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DEAR FRIENDS, PATRONS & BENEFACTORS:
During the month leading up to Christmas and Epiphany, I usually receive many orders intended to be given as gifts. By contacting my pressmen every few days, cutting down packing cardboard in quantity, and visiting the post office often, I am almost always able to get them into my patrons’ hands in time for the holiday. I do very much appreciate orders that are placed early so there is less of a rush!
I apologize that my website is still in need of improvement. I am planning to revise the code to make it display better on mobile devices, and also to create a search function. I am aware that it can be difficult to find specific works of art on my website, since I have so many different ones (almost 300!) on display there. If you are looking for a work of art on a particular subject, or an idea for a gift for someone, please do not hesitate to e-mail me. I know what I have available better than anyone, and I am happy to make suggestions.
DRAWINGS in PROGRESS
FEATURED ORIGINAL DRAWINGS
I have twenty-four original religious drawings available for sale immediately; these can all be seen on my website here. They include:
FEATURED LETTERPRESS PRINTS
I have twenty-three different letterpress prints from Millefleur Press in stock now; these can all be seen on my website here. They include:
I have one hand-colored broadside with gold and palladium leaf available now of each of the following: the Sacred Heart, St. Nicholas, the Second Dream of St. Joseph, the Infant King, the Mystical Unicorn Hunt, the Mass for the Dead and the Last Judgment. There may still be time to prepare others in time for Christmas, if I receive the orders soon.
FEATURED GICLEE PRINTS
I have more than 100 different religious giclée prints available; these can all be seen on my website here, and here.
I do not keep giclée prints in stock, but request them from my pressmen as I receive orders. Please try to order them at least two weeks before you need them in hand.
These are some that are especially relevant to the upcoming seasons of Advent and Christmas:
And please consider altar cards as a gift for any priest who celebrates the traditional Latin Mass, or any seminarian who is learning it:
UPDATE on the SUMMULA PICTORIA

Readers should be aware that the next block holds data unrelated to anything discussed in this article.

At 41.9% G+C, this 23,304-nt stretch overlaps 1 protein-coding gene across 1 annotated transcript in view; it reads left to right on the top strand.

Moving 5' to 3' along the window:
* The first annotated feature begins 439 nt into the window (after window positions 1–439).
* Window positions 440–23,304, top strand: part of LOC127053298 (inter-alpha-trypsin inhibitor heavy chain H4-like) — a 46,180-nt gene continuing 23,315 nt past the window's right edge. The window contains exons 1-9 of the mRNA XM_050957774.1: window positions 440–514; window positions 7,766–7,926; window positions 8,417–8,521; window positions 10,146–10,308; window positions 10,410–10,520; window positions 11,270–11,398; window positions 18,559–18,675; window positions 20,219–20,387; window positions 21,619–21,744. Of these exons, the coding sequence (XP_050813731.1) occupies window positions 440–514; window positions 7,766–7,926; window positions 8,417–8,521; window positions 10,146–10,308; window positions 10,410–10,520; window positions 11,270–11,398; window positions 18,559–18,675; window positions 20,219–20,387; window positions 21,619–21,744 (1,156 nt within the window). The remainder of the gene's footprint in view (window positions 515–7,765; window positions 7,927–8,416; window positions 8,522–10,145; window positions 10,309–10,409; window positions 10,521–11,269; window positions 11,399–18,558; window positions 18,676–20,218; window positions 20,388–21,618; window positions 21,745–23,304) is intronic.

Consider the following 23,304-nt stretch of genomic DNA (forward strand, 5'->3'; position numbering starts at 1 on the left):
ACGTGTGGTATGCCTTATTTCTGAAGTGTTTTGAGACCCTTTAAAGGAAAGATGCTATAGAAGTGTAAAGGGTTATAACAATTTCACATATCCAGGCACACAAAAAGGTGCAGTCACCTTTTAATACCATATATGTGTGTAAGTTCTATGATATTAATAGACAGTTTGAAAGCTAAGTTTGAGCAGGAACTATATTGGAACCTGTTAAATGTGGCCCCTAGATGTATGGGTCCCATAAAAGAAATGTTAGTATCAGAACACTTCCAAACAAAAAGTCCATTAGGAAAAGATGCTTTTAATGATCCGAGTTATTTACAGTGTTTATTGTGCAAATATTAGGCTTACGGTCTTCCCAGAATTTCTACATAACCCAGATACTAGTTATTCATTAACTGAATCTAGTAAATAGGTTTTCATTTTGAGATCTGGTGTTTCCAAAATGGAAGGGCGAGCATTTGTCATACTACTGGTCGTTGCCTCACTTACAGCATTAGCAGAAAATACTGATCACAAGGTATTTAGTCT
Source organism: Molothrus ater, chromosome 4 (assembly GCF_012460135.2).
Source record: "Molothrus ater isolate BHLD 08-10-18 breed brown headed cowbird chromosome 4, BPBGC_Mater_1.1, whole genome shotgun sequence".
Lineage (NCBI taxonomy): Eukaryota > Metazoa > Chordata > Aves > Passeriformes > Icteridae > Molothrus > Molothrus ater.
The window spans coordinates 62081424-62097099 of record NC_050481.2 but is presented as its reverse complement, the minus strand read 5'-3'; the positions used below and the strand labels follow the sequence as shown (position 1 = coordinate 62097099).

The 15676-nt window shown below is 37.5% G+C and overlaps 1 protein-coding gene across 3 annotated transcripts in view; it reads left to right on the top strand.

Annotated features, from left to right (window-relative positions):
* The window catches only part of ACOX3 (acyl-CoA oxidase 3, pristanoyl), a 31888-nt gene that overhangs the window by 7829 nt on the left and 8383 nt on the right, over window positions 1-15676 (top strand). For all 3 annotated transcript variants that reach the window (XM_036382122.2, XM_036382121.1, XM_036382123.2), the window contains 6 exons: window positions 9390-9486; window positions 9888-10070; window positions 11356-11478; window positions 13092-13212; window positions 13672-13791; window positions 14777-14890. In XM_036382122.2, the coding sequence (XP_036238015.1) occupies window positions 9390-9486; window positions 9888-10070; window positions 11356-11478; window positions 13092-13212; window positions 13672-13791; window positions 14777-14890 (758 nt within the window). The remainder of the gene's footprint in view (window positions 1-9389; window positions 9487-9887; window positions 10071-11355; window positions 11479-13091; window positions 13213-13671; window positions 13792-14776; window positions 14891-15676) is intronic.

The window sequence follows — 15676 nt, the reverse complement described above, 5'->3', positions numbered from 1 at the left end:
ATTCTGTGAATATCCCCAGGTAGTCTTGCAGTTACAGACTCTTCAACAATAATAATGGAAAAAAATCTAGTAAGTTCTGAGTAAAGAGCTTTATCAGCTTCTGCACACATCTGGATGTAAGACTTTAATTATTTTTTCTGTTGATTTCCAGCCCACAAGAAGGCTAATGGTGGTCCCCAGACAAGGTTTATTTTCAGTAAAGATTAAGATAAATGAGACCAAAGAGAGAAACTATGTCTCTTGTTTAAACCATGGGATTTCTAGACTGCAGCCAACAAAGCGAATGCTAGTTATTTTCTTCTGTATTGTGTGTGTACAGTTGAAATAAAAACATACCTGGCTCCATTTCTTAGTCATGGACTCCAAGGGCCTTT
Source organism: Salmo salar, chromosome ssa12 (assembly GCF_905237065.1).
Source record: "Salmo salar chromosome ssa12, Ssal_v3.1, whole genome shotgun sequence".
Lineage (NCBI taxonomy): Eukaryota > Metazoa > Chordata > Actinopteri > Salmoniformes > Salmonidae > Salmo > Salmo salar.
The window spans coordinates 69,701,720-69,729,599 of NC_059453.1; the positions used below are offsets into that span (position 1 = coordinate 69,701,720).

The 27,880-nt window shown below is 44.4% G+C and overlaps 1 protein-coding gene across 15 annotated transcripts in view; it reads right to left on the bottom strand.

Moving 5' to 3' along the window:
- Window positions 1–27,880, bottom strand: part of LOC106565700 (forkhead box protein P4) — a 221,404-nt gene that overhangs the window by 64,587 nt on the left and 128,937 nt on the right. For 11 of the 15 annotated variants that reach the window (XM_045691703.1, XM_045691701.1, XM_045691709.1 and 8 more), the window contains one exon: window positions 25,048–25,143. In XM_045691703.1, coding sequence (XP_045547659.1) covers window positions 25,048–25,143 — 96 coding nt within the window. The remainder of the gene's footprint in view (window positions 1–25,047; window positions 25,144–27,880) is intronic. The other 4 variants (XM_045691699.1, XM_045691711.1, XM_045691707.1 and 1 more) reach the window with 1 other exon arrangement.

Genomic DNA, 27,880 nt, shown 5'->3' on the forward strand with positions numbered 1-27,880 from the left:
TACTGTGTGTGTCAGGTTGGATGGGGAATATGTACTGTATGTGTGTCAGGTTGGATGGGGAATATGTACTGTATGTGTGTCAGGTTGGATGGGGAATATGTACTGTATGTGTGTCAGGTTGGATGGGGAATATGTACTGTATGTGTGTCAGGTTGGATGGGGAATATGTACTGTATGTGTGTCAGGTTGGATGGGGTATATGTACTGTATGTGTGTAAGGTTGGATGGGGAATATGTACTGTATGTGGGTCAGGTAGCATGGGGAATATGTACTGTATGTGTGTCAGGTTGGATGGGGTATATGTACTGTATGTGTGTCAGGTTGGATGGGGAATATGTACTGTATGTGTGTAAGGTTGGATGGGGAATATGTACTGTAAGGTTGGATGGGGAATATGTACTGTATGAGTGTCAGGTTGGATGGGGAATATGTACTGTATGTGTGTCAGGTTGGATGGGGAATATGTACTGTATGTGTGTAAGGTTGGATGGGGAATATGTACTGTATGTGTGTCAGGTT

In 2017, I announced the Summula Pictoria, a project that I expect to be my magnum opus, and to which I will devote a large part of the next 13 years: more than 200 ink drawings on calfskin, covering major events in the Old and New Testaments, from the Creation to the deaths of the Apostles. I am ready to start drawing the first of the pictures before the end of this year, far ahead of schedule.
I want all of the pictures in this series to have a consistent visual language, a signature iconography that very precisely shows their theological meaning. This requires a lot of research and consideration at the start of the project. Over the past two months, I have been working on three problems.
The first is the manner in which I will depict different cultures. I intentionally set most of my religious drawings, whether of the Old Testament or the New, in the material culture of the late Middle Ages, rather than in an archaeological reconstruction or a contemporary setting. (I have explained the reasons here.) However, Biblical scenes sometimes require making distinctions between Hebrews, Canaanites, Egyptians, Sabeans, Syrians, Babylonians, Persians, Indians, Greeks and Romans.
My plan is to take the same medievalist approach to all of these, distinguishing them by their architecture and clothing and weaponry, but without making any direct reference to their actual ancient artifacts.
The second task has been planning the patterns that will appear on clothing and wall hangings in the Summula Pictoria. I certainly have no plans to draw perfunctory floral designs here; there will be a parallel narrative of symbols running through the entire series of drawings, on damask.
The third task has been figuring out how to depict aspects of sacred anthropology. I want specific devices to indicate whether I am drawing a body united to a spirit, a dead body or a disembodied spirit; whether a living body is lapsarian or glorified; whether a dead body is corrupt or incorrupt. I want the haloes to differ for saints of the Old Testament and saints of the New Testament.
In most of the pictures that I plan to draw, this is fairly straightforward. But consideration of the difficult cases has occupied my mind a lot recently. Were Dathan and Abiram still alive in their bodies when Jesus Christ descended to the dead? Were Samson and Solomon among the elect? At the Transfiguration, was Moses in the body or out of it? Researching questions like these has led me to some really surprising and rewarding conclusions.
My desks are littered with many pages of handwritten notes, like these:
The full list of pictures included in the scope of the Summula Pictoria can be read here; I still need patrons for most of these.
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